1. Introducing the ToolCo Case Study

 
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Advanced LBO Modeling Part 1

12 lessons , 3 exercises , 1 exam

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Overview

ToolCo operates a chain of hardware stores in the US and has been identified by Dealer-Partners as a potential takeover target. In this lesson, we learn more about this case study and how this course differs from the previous modelling courses you may have completed

Lesson Notes

Overview of ToolCo Case Study

  • A publicly listed chain of hardware stores in the US
  • Stagnant growth and falling profits over the past 4 years
  • Dealer Partners (DP) is seeking to buy the company for ~$800m
  • Task: Build a financial model to help DP make a decision

What We Cover in this Case Study

  • A full three-statement projection of the income statement, balance sheet and statement of cash flows
  • An introduction to new concepts such as capital leases, impairments and goodwill
  • Tools and techniques that provide greater model flexibility for the user

Transcript

Welcome to our course on advanced leveraged buyouts. The case study in this course is a company called ToolCo which is a publicly listed chain of hardware stores based in the US.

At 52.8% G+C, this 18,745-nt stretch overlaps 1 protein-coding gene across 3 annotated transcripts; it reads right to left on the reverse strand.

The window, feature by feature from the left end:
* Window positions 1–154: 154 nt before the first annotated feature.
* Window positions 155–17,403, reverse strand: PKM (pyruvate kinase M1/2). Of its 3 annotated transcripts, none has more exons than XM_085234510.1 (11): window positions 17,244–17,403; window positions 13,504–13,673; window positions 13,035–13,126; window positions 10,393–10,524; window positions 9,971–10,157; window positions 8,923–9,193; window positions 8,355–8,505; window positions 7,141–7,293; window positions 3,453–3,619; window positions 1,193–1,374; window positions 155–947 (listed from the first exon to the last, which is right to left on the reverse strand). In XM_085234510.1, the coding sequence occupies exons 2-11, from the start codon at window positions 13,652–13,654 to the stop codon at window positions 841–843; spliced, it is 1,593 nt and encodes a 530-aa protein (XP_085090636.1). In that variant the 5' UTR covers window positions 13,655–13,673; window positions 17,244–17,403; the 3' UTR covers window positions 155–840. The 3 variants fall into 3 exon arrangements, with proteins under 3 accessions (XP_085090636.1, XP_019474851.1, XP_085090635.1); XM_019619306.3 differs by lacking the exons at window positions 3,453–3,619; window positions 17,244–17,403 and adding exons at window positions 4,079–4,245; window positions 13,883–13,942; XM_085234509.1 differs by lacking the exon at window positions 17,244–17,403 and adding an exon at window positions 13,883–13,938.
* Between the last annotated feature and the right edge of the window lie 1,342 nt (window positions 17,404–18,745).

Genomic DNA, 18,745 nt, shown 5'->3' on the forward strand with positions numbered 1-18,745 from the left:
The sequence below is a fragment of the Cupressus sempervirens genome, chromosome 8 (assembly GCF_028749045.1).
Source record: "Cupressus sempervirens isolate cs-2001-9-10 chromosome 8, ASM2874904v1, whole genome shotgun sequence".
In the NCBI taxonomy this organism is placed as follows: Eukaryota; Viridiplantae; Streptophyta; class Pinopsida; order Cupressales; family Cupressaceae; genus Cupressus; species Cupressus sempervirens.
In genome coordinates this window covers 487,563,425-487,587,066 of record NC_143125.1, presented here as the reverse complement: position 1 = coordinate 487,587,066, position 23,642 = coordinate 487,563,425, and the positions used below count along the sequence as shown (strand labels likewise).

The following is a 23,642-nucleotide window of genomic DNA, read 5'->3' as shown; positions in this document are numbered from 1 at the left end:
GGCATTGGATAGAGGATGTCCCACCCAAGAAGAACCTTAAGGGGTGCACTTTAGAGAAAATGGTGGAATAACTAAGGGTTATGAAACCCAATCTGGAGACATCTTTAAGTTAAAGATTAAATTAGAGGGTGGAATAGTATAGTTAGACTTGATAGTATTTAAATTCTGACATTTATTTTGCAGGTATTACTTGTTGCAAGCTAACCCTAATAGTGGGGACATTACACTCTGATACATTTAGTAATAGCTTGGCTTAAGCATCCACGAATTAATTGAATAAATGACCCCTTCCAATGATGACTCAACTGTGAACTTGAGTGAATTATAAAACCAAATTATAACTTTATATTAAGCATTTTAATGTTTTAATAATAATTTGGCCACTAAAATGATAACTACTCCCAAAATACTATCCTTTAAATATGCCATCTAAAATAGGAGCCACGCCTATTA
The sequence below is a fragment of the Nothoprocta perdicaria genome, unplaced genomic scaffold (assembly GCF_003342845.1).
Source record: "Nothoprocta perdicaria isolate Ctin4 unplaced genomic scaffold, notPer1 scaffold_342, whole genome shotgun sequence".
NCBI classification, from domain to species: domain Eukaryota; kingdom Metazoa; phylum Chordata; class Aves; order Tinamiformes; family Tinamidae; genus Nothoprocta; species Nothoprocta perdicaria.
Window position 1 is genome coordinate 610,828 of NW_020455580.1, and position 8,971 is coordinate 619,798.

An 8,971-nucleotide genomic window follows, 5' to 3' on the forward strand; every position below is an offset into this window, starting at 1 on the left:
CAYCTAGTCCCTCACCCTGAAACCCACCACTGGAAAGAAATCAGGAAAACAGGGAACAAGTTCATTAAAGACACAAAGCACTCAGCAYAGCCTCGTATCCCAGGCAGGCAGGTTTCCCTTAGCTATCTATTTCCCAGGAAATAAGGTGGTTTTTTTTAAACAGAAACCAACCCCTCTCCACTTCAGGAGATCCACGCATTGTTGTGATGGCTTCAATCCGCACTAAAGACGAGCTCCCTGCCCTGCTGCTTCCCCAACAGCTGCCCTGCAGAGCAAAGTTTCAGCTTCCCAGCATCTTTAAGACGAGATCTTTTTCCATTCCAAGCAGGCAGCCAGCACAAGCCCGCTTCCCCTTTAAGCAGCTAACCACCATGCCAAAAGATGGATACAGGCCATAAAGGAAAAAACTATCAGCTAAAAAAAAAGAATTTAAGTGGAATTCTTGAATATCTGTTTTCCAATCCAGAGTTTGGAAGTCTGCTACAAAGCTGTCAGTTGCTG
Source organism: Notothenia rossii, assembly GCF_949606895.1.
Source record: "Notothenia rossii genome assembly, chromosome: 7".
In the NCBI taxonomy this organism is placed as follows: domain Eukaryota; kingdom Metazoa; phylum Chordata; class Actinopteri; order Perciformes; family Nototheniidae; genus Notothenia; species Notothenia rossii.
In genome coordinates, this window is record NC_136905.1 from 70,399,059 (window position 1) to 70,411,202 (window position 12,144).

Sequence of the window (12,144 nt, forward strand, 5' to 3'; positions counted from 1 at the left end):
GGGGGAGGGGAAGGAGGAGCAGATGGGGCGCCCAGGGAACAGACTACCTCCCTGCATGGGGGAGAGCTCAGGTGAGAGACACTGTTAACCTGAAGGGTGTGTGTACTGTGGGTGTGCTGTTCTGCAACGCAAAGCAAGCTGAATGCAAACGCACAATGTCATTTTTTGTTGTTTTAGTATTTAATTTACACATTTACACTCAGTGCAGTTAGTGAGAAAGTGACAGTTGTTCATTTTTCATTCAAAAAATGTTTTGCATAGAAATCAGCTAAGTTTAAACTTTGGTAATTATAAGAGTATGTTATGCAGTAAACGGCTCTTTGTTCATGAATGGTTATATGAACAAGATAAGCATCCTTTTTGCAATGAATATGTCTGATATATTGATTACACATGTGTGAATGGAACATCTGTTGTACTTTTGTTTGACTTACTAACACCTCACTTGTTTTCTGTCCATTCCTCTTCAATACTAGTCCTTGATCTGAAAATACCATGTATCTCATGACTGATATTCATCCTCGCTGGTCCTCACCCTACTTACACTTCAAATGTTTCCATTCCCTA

Over the past couple of years, ToolCo has had stagnant revenue growth and falling profits. This has garnered the interest of Dealer Partners, a private equity firm that is seeking to buy the company for around 800 million dollars. In this course, our task will be to build a financial model to help Dealer Partners make a final decision on purchasing ToolCo. In this course, we're going to create a more detailed valuation model than what we've done in previous courses. For starters, we'll be doing a full, three-statement projection. This includes the balance sheet, statement of cash flows and income statement. Next, we'll introduce some new concepts such as capital leases, impairments and goodwill. We will also create greater model flexibility, enabling Dealer Partners to generate more insights from our analysis and hopefully make a better decision. And lastly, we'll perform much deeper performance analysis of the target once our valuation model and three-statement projections are complete. By the end of this course, you will have a very strong grounding in all critical aspects of building valuation models, and in particular, a detailed understanding of the various debt instruments that are prevalent in leveraged buyout transactions. Before we dive into the model in Excel, I need to mention a couple of points. In this course, I'm going to focus primarily on the new concepts that we have not seen before and run quite quickly through some of the simple tasks that I've performed in the previous valuation courses, such as building the income statement projection. Next, this model is much larger than the previous models that we've created, and some elements can be quite difficult to parse. As a consequence, I recommend examining the Excel files outside of the video lessons in your own time to make sure that you can track how each formula and each part of the model interacts. Lastly, if you are unfamiliar with some of the accounting concepts shown in any of these lessons, be sure to look in the show notes where I will include links to various external resources that go into more detail on many of these accounting terms, such as goodwill, amortization and debt refinancing. With that now out of the way, let's dive into the case. I've pulled some historic numbers related to ToolCo including their revenue for each year up to 2016. We can see that it's grown at a very slow rate over these four years. When we look at earning before interest, tax, depreciation and amortization, we can see that profits are actually falling. To turn this company around, Dealer Partners will need to increase revenue and also control costs so that the EBITDA increases as well. Let's start our work in the next lesson, the transaction assumptions for this particular deal.